Australian Intelligence Corps
Written by ACM   
Thursday, 29 May 2014
The Australian Intelligence Corps (AUSTINT) is a corps within the Australian Army. It was formed on 6 December 1907 and provides intelligence personnel in every formation headquarters in the Army. The corps currently consists of 169 officers and 232 other ranks.
 HRH The Princess Royal, Colonel-in-Chief of the Royal Australian Corps of Signals, is the Corp's ceremonial chief.
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The Corps was formed on 6 December 1907 with the aim of providing training for soldiers in intelligence work, including collecting and recording topographic and military information about Australia, its dependencies and foreign countries (especially those of the Pacific region), as well as preparing strategic and tactical maps and plans.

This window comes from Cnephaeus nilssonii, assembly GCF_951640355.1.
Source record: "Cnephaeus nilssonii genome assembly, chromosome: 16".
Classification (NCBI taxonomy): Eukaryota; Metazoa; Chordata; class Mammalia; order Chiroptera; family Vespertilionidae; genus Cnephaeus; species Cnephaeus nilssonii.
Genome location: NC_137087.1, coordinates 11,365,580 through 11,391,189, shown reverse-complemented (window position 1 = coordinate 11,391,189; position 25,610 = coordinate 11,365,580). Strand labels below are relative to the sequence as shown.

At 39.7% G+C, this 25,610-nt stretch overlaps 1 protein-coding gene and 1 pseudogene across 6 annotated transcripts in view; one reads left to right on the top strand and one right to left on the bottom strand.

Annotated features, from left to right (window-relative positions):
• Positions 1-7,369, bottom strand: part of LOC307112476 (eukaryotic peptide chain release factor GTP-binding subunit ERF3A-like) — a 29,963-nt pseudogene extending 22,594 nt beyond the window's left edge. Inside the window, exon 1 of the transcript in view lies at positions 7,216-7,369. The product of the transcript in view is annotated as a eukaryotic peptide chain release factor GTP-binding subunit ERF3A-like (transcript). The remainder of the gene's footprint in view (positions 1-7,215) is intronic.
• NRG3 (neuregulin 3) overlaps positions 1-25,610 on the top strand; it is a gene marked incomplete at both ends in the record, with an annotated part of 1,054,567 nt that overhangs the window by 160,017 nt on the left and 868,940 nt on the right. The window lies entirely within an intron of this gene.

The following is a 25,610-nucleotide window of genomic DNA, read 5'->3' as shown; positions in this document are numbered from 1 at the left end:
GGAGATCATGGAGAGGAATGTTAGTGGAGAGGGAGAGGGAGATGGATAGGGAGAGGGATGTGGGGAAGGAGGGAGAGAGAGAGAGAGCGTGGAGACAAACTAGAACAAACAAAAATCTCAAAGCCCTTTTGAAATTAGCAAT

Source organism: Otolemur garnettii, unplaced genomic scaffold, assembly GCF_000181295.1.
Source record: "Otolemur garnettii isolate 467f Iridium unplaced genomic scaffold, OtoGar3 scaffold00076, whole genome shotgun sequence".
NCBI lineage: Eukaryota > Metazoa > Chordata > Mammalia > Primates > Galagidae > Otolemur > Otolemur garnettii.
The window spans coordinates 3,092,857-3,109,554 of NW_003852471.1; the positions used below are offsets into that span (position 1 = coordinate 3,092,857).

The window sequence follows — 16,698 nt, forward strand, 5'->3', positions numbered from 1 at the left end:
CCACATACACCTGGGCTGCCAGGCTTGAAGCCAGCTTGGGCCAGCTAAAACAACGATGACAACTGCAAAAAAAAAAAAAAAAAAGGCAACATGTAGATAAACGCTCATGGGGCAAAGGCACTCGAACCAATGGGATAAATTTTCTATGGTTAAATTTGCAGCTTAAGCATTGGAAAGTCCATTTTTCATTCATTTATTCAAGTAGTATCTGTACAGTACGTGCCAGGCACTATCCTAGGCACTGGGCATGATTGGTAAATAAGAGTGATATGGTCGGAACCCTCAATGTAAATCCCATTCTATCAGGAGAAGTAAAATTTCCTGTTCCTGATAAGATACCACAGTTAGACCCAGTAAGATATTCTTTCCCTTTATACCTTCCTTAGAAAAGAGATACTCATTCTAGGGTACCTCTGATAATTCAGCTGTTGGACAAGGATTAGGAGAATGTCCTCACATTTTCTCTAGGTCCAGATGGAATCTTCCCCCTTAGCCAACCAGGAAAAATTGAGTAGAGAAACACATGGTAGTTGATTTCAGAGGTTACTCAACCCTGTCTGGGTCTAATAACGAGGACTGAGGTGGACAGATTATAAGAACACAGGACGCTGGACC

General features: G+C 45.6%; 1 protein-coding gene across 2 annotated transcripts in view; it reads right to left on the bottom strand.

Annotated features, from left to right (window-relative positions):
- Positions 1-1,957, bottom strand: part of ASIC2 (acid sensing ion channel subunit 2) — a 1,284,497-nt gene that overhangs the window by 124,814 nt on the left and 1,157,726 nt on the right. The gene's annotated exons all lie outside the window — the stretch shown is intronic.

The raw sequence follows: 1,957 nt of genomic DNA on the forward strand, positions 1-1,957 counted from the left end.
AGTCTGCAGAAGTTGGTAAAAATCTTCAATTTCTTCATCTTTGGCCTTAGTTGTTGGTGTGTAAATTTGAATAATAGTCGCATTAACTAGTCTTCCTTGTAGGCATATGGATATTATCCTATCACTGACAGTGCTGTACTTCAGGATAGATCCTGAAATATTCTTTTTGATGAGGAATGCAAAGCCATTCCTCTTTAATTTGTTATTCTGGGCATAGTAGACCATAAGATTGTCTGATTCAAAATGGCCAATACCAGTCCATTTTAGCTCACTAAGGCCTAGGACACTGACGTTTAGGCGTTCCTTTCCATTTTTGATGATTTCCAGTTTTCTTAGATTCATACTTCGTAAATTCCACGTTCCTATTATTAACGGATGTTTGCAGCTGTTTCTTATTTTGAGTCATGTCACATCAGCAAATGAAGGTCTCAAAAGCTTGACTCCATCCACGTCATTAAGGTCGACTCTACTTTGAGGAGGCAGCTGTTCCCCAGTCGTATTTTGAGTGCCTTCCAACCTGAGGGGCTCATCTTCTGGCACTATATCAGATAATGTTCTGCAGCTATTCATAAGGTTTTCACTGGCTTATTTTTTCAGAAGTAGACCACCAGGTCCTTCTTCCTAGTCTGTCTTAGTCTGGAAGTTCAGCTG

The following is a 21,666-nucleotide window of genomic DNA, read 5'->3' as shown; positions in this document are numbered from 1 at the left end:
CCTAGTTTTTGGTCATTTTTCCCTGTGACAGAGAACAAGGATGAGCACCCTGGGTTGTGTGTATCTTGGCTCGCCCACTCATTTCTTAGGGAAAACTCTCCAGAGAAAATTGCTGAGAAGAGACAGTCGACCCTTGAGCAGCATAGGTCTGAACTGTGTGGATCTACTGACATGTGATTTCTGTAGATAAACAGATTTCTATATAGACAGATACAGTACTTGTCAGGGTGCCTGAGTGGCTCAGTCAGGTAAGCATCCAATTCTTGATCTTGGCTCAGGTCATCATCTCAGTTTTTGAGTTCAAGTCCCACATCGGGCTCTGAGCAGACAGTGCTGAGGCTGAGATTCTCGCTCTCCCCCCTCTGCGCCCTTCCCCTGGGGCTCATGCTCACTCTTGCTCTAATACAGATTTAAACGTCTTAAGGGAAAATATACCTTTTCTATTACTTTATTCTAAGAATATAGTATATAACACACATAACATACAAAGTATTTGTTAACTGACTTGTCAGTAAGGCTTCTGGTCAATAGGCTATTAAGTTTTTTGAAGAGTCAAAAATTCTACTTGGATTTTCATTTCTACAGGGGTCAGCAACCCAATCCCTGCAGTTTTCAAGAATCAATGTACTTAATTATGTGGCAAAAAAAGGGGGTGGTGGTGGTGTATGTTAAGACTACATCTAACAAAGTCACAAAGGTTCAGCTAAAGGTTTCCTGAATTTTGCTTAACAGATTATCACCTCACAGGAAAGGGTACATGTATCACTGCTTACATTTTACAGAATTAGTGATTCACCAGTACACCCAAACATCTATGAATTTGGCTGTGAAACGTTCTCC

The first Director of Military Intelligence was Lieutenant Colonel James Whiteside McCay.

The Corps was disbanded on 30 September 1914 and replaced by Intelligence Sections of the General Staff in each Australian military district. It was re-formed in 1939 and was tasked with the following: intelligence; security; passport control; rail, air and shipping security; censorship; and prisoner of war interrogation and data compilation.
The corps has been formally allied with the British Army Intelligence Corps since 1950.

The role of AUSTINT is to provide intelligence support consisting of knowledge of the enemy and the area of operations. Its role also includes the active and passive measures undertaken to prevent the enemy from acquiring intelligence about friendly forces and their intentions.